If you want to start a business in New Hampshire, you need to learn the steps on how to register it. You need to start by identifying your business' legal structure. This will determine the documents and processes that are required to open your business, as well as the tax benefits you can enjoy.
Next, you can go to the New Hampshire Secretary of State office or website to register your business name. Make sure you have done a search on the available business entity name. Once you reserve your business name, you have 120 days to complete the filing of your business registration.
Depending on the type or nature of your business, you need to secure additional licenses and permits to operate. These are important since they will be required before you can complete your business registration. You can find more information about this at the New Hampshire official government website, Doing Business section. For example, businesses that involve professional services need to secure professional licensing permits. The location of your business might also require additional zoning permits.
You must also register your business for tax at the New Hampshire Department of Revenue office. All businesses in the state must pay the Business Enterprise Tax and Business Profits Tax. In addition to the tax registration, you must check what insurances are required for your business to operate. Related: Unsecured business line of credit for startup.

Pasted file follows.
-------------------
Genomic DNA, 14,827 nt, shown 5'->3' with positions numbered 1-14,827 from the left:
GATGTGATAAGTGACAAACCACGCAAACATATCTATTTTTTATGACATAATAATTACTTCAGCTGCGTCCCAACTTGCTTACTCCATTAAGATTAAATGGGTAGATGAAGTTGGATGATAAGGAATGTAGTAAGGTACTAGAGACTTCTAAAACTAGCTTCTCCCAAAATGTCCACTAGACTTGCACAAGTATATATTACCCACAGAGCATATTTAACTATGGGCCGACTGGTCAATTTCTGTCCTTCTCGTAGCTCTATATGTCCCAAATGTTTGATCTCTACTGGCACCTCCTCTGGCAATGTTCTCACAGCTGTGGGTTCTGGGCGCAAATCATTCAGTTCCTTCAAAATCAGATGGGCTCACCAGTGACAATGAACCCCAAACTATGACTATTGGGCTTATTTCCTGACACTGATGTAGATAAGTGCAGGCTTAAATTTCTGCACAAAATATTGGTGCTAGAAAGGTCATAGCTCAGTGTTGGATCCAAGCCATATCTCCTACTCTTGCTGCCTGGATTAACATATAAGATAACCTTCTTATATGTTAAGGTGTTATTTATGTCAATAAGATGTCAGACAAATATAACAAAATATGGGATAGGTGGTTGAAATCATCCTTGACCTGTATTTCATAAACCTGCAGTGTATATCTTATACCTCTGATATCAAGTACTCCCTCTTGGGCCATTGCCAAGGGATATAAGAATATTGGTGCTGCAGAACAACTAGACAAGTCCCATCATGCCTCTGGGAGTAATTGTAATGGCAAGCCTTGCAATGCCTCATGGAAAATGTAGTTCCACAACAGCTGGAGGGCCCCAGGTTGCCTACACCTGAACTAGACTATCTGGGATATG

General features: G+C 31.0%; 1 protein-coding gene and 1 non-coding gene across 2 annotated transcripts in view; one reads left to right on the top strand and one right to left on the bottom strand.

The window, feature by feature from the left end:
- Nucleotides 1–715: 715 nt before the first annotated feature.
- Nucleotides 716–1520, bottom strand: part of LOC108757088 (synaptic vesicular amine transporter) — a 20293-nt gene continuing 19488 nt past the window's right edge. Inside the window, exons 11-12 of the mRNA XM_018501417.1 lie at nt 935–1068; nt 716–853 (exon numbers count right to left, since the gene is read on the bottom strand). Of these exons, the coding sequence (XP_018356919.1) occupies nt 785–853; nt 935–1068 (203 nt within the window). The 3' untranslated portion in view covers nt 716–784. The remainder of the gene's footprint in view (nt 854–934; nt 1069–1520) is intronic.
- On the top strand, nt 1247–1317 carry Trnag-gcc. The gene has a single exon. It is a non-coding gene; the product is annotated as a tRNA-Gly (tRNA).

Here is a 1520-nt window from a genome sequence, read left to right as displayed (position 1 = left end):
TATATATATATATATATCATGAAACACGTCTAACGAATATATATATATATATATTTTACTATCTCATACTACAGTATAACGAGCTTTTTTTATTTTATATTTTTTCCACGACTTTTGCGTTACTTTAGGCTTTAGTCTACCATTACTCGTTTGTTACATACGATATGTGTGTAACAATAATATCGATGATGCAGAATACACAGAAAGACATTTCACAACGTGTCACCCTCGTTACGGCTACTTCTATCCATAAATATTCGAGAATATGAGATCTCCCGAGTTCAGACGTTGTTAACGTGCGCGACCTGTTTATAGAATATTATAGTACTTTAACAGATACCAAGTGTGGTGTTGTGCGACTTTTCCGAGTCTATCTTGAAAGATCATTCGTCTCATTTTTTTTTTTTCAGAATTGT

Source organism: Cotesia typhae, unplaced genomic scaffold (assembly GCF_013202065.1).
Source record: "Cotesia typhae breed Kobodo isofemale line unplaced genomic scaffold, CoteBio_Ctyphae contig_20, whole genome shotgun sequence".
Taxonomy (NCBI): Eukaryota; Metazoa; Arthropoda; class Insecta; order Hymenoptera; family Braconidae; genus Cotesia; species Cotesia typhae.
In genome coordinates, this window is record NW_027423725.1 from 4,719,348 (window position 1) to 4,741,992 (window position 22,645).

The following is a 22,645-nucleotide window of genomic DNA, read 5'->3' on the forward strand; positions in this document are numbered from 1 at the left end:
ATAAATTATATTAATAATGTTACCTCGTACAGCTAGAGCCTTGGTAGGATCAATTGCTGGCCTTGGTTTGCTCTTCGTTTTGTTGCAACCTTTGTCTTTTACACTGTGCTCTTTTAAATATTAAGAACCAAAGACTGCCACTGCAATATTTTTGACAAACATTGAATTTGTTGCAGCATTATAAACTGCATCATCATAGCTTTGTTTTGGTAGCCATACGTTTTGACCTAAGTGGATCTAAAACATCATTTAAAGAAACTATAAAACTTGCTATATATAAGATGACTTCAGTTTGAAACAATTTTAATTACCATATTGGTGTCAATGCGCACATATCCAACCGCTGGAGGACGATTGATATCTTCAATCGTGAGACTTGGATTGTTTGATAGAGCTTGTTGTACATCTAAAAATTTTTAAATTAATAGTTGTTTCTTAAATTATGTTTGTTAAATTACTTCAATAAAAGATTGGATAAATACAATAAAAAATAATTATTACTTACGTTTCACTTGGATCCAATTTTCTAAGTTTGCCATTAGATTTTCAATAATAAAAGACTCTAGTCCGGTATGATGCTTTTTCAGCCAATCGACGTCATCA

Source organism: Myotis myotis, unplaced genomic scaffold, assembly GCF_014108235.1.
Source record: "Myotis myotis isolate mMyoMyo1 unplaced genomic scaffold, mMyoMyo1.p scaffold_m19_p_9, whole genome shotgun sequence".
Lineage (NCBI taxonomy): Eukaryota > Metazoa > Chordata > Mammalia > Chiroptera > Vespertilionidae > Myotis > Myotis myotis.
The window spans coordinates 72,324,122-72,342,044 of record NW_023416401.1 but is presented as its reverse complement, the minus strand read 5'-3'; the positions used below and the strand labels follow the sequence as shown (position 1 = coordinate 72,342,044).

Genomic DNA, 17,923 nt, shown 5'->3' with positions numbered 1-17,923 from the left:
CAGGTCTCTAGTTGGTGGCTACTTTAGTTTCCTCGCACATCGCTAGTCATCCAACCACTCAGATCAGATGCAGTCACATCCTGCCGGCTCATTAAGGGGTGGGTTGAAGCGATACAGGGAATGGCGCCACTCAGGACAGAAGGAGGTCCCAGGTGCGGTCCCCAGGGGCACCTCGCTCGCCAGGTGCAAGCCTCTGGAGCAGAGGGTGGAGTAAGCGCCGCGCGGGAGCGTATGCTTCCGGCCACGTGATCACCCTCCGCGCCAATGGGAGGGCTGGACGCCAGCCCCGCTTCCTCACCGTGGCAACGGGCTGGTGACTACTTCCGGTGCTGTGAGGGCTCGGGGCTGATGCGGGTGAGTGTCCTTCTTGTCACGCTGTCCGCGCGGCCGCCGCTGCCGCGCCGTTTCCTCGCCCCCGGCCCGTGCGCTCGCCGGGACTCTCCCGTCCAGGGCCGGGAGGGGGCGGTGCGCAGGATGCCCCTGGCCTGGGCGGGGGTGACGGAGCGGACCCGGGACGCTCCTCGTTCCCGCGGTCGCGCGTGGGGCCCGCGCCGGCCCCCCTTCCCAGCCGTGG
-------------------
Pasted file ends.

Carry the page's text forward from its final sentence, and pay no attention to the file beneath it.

New Hampshire State's constitution is the second oldest among the country's 50 states. Residents can question the holding of convention and consider modifications for the constitution every ten years. Proposals that pass in these conventions must be approved by two-thirds of voters at the popular referendum. Throughout its history, many proposals and modifications have been adopted. But the majority of the original constitution is kept intact.
The state of New Hampshire is divided into 10 counties, 13 municipalities, and 221 townships. Each county is administered by three commissioners. Other elected officials include the attorney, registrar of deeds, registrar probate, treasurer, and the sheriff. There are also 167 public school districts and 148 special districts in the state.
Municipalities in the state are administered by elected mayors and councils, while some municipal charters follow a commission system or council-manager type of government. Selectmen and other local officials are chosen in the annual town meeting.See the main New Hampshire Page for county links.
© State & Local 1995-2023